Laminate Flooring

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Laminate flooring is becoming more and more popular today in North America and all over the world, although it started as a European innovation.   For households and offices which require a low maintenance flooring solution, laminate flooring has been known to be an effective choice for its attractiveness, durability, ease of installation, as well as for its reasonable price when compared to many other flooring options.   However, despite the fact that laminate flooring is popular, there are a great many misconceptions and mysteries surrounding it in terms of how laminate flooring is made and how it differs from solid hardwood.   This guide is meant to clear up these misconceptions and reveal some of these mysteries, as well as outline some of the major benefits of laminate flooring.   Armed with this knowledge, it is hoped that eBayers can go forward and buy their choice of laminate flooring with confidence!

What is laminate flooring?
One of the first mistakes people make is to confuse laminate flooring with solid hardwood flooring.   The two should never be thought of as similar, despite the obvious visual similarities that makes quality laminate flooring such an attractive choice.   Laminate flooring is not comprised of any real hardwood species at all.   In fact, the surface of a laminate floor is actually a highly rendered photograph, often of a hardwood species.   This top layer, or decorative layer, is sealed by a resin-based coating which gives the laminate flooring board its resistance to many forms of abrasion.   The two remaining layers of laminate flooring are the core layer and the backing layer.   The core layer is most often made of high-density or medium density fiber board, which serves as a means to absorb the stress of footfalls and other forms of impact.   The backing layer, otherwise known as the stabilizing layer, is the layer of the laminate flooring which binds all of the others together.   All in all, each layer of the laminate flooring board is designed for maximum structural strength, although not all laminate flooring lines are created equal.   For a more detailed breakdown of just how much stress each type of laminate flooring is meant for, you need to find out what the AC rating of the laminate flooring is.

What is an AC rating?
An AC rating is applied to every line of laminate flooring by an independent body known as EPLF, or European Producers of Laminate Flooring.   A series of tests are designed and carried out in order to test each line of laminate flooring for stress resistance. The tests range from resistance to burning, to scratching, to impact, and even tests for resistance against abrasion caused by castors and other furniture legs.   When the tests are concluded, those lines of laminate flooring are assigned an AC rating, which is the measurement of stress as applied to where the laminate flooring is to be installed.   Here is a general guide to the AC rating:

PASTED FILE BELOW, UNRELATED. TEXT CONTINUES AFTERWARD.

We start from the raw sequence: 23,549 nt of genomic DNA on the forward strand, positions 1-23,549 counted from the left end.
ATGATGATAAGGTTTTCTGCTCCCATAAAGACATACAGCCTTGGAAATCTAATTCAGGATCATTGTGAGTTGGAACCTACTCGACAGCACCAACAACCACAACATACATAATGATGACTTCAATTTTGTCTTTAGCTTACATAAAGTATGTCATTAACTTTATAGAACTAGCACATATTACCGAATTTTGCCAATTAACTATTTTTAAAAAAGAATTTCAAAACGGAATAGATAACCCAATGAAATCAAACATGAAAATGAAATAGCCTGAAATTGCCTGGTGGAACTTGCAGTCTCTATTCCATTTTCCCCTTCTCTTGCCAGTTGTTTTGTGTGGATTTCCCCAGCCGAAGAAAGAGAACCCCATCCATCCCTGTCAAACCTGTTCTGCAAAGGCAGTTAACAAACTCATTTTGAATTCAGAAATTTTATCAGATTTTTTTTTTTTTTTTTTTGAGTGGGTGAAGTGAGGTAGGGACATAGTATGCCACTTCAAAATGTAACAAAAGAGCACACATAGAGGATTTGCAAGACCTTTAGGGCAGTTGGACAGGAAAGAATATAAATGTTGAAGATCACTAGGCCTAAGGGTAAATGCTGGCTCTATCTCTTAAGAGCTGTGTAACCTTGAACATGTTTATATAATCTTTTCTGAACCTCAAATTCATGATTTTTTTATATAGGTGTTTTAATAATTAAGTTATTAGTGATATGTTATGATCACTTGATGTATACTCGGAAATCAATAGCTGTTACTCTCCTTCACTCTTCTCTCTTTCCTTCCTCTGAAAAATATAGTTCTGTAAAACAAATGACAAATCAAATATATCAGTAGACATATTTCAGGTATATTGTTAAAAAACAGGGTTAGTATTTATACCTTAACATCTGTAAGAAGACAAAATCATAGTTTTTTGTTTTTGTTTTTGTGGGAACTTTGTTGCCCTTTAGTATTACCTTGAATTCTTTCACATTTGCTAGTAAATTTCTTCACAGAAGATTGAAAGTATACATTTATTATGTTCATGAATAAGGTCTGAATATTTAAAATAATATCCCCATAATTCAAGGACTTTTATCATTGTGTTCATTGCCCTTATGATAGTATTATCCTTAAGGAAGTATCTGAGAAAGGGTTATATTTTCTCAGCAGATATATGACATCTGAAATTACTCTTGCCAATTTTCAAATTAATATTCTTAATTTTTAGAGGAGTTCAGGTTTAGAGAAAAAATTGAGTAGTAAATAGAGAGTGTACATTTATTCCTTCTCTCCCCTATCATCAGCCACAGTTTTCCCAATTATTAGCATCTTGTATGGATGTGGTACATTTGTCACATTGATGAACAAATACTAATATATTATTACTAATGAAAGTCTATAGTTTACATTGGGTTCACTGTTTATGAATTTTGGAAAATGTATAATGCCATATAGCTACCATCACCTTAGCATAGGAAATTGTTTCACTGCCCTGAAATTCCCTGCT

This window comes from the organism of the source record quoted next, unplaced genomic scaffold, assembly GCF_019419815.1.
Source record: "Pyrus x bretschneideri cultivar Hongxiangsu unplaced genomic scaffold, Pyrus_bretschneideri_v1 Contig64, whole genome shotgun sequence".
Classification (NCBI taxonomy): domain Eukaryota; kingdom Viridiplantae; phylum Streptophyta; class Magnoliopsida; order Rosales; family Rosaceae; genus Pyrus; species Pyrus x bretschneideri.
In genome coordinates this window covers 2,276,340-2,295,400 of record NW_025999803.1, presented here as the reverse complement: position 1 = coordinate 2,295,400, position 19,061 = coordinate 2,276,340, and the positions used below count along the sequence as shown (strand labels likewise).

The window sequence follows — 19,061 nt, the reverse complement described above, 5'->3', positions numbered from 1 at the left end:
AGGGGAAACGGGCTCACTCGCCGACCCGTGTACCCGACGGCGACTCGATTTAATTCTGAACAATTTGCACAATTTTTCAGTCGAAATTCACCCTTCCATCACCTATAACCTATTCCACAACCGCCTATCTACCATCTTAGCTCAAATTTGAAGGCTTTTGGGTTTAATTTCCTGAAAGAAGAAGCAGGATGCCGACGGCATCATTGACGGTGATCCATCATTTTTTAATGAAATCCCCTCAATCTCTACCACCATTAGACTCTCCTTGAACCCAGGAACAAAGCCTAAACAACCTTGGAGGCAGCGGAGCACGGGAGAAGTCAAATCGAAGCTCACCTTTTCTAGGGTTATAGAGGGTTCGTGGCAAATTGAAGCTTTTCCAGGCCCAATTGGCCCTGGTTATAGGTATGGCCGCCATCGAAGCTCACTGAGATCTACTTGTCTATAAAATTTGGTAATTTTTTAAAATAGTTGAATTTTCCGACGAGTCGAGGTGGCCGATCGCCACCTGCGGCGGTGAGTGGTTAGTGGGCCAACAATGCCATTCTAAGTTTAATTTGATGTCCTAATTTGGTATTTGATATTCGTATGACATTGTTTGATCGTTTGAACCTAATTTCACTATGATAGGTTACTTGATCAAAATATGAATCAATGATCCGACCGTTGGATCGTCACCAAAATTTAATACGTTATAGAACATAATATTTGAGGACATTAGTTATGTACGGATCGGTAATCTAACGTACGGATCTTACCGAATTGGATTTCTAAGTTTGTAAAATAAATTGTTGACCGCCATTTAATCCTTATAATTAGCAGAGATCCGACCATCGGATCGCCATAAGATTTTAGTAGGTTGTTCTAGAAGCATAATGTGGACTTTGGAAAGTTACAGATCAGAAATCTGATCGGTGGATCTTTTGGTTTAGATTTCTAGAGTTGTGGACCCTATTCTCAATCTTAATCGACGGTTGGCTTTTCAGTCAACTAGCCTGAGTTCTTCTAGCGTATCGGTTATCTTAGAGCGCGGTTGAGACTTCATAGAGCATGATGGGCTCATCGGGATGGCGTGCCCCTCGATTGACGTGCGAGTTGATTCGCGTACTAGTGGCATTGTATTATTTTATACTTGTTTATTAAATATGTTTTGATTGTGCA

• AC1 is suitable for lighter, more infrequent traffic,  e.g. a bedroom.
  • AC2 is suitable for general residential use in living  rooms and dining rooms.
  • AC3 is suitable for high traffic residential use and low traffic commercial use.
  • AC4 can be installed in higher traffic commercial areas such as boutiques, busier offices, and restaurants.
  • AC5 is more durable still and can withstand the traffic of heavier commercial areas such as department stores and public      buildings.

All reputable manufacturers of laminate flooring adhere to these standards which are outlined by the industry for the benefit of consumers.   It is important for consumers to note the AC rating on the laminate flooring they are considering, particularly with the idea of foot traffic, moisture, and other stresses that the laminate flooring will need to endure firmly in mind.

Tongue and Groove and Locking Systems
One of the key characteristics of laminate flooring, and one that is kept in mind when it is manufactured, is how easy it is to install when compared to other types of flooring.   Of the many designs, some of the more efficient and mess-free laminate flooring lines are the "glueless" variety.   With this variety, the laminate flooring is generally fitted together by means of what is called a "tongue and groove" design, with interlocking elements that slide into place and are made secure as each row is laid down.   Unlike hardwood, no nails are required.   Some types of laminate feature more sophisticated locking systems, designed to be put down and taken up again where necessary. With some fairly limited skills in carpentry, laminate flooring can be installed by do-it-yourselfers in most cases. Choosing to install laminate flooring commonly cuts down on expenses, as it is rarely necessary to hire an installer, although many homeowners do for the sake of convenience.   For contractors, offering the option of laminate flooring to clients is often a time-saving option, as laminate flooring is more quickly installed than hardwood flooring, allowing them to take on more contracts.

Laminate flooring dos and don'ts
Generally speaking, laminate flooring is a low maintenance option that is easily installed, but there are a few things to keep in mind before purchasing laminate flooring as well as once they've been installed.   Here are a few pointers when looking to maintain a laminate floor.


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